By Lubna Hamdan
Strong interest in Middle Eastern art has led to continuous support by museums, which bought in each of the three sales by British auction house Sotheby’s
A group of three sales dedicated to art created in the Islamic world, held as part of Sotheby's Orientalist and Middle Eastern Art Week, have resulted in $15.7million in auction sales.
Over half of the 236 lots sold exceeded their pre-sale high estimates, according to the British auction house.
One of the lots, an Ottoman panel from the collection of Argine Benaki-Salvago, sold at $1.4m.
Six artist records were also achieved across the sales including for works by Iranian modernist Bahman Mohasses, Egyptian Surrealist Fouad Kamel and 19th-century Bohemian painter Georg Emanuel Opiz.
There was strong private and institutional interest in Middle Eastern art throughout the auction, with museums buying in each of the three sales, according to Sotheby’s Middle East & India Chairman Edward Gibbs.
Gibbs said the latter is a true reflection of the historical importance of the Middle Eastern lots on offer.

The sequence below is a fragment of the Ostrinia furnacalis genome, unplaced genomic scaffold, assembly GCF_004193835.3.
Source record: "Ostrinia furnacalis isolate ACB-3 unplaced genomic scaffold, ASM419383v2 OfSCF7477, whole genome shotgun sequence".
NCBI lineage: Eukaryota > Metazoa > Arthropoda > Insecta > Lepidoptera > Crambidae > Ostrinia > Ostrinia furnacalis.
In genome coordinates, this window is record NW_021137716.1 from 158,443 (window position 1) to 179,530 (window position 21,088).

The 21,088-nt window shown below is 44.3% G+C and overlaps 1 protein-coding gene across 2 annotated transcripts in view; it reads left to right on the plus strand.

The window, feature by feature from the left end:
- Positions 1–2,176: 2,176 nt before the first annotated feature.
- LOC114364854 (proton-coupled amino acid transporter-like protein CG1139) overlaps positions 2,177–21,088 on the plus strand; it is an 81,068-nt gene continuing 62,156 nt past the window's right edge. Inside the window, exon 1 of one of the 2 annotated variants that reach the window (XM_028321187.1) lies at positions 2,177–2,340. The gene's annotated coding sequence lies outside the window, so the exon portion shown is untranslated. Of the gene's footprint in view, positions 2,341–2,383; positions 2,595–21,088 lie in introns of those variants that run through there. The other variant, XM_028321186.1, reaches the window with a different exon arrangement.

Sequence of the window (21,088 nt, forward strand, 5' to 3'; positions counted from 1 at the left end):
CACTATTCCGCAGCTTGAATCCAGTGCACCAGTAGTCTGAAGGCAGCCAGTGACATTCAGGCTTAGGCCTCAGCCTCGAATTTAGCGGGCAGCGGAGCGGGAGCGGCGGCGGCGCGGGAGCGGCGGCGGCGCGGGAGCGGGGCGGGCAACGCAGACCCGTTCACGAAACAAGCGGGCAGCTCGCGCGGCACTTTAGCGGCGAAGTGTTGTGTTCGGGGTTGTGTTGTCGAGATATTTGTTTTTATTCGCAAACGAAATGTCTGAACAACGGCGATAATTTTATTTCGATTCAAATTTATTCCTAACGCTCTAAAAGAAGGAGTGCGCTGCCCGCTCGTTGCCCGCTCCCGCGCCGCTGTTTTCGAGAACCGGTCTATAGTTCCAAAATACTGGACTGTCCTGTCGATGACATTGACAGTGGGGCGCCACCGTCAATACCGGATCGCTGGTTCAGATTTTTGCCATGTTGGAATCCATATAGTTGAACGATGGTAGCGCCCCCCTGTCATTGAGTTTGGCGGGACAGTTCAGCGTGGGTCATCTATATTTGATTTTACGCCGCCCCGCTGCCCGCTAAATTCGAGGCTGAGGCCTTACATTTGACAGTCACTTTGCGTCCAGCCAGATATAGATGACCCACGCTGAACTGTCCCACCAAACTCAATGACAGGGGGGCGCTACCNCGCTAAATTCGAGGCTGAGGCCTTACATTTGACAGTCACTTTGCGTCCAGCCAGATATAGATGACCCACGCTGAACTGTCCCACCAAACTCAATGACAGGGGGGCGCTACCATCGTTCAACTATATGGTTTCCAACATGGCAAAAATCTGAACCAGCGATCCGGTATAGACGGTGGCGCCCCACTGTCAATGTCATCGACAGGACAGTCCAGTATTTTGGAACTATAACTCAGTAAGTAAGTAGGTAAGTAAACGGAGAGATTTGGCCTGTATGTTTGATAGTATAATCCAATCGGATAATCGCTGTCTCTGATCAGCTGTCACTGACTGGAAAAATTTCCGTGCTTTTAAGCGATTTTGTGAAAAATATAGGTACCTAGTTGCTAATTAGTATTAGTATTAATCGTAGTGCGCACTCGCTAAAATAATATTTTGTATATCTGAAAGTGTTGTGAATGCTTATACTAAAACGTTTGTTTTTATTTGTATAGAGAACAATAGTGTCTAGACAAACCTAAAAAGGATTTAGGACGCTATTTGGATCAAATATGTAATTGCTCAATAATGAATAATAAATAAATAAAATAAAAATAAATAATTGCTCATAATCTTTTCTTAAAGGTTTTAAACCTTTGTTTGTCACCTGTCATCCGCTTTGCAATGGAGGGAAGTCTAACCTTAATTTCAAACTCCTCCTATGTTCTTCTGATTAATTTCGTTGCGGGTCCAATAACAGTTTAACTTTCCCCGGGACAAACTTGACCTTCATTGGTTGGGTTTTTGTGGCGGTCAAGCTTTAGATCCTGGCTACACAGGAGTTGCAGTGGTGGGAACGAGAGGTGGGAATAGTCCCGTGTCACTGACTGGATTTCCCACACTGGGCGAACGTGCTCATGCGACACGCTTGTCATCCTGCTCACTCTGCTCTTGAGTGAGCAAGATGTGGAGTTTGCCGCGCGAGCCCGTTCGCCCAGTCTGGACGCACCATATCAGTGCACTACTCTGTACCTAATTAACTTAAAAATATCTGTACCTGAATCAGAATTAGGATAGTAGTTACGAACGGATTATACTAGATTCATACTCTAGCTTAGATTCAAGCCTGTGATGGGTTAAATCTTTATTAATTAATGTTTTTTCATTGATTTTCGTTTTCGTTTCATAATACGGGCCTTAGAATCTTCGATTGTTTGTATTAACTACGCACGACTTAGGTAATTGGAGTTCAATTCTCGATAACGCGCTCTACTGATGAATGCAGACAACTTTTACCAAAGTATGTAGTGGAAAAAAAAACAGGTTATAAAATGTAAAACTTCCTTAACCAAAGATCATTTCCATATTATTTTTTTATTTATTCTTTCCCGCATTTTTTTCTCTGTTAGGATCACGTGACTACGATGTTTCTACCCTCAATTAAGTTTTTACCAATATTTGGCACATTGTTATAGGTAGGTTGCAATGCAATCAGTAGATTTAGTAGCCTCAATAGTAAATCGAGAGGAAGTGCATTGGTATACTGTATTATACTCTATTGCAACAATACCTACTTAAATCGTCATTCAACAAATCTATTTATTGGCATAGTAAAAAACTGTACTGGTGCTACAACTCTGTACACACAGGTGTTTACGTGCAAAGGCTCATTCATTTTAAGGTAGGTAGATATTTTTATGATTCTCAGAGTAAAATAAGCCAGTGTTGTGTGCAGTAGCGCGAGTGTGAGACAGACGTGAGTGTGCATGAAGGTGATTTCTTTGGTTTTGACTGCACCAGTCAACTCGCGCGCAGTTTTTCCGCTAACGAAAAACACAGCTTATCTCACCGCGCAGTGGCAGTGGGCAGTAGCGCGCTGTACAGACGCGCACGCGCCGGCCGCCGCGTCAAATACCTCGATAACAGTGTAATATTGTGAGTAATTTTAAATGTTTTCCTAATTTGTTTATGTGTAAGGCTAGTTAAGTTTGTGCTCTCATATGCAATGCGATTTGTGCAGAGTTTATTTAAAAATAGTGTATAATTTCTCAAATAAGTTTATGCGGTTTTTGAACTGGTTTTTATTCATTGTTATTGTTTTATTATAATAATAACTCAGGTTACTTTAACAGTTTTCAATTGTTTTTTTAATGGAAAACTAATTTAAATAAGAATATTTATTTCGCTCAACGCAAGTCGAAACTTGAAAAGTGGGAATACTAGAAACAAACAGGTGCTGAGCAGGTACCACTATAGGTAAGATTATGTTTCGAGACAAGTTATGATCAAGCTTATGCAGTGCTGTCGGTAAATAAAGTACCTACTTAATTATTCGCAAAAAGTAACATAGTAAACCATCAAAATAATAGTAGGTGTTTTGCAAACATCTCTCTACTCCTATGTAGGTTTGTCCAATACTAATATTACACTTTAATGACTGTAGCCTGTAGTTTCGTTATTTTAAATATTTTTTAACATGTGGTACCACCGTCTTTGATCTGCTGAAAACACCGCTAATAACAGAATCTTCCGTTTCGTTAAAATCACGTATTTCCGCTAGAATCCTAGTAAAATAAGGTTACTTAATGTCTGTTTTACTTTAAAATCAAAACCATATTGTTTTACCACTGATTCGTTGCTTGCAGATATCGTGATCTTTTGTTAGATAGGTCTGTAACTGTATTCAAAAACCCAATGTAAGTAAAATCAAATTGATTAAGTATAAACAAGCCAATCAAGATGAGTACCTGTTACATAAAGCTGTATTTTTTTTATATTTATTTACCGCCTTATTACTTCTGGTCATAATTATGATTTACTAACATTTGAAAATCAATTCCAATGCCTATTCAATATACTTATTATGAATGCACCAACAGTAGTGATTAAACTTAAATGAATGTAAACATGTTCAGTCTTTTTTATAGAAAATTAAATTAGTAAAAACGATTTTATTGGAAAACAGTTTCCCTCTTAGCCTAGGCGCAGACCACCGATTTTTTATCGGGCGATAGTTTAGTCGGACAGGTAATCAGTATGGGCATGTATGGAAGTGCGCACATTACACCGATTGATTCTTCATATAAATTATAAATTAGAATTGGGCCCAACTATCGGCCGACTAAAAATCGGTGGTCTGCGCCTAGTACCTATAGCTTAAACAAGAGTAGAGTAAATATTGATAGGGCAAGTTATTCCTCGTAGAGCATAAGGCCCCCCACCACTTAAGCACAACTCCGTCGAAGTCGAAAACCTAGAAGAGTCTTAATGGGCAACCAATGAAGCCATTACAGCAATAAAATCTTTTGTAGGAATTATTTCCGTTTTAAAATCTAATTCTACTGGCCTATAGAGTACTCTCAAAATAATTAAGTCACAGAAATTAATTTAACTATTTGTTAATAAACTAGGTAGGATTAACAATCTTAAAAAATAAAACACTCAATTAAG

The auctions were Sotheby’s first since the opening of its Dubai office, which was fuelled by a 23 per cent increase in buyers from the MENA region.
The Arts of the Islamic World auction presents rare objects that tell the story of over a thousand years of artistic exchange in the region.
Sotheby’s latest edition was led by works from prestigious collections, bringing an above-estimate total of $7.8m.
One of the auction’s highlights, an Ottoman textile piece, achieved a world auction price for $1.4m. It was created by Benaki-Salvago, a grande dame of Alexandrian society, in the 1930s. Her celebrated collection epitomises the richness and diversity of Ottoman courtly taste from the 16th century onwards.For all the latest art news from the UAE and Gulf countries, follow us on Twitter and Linkedin, like us on Facebook and subscribe to our YouTube page, which is updated daily.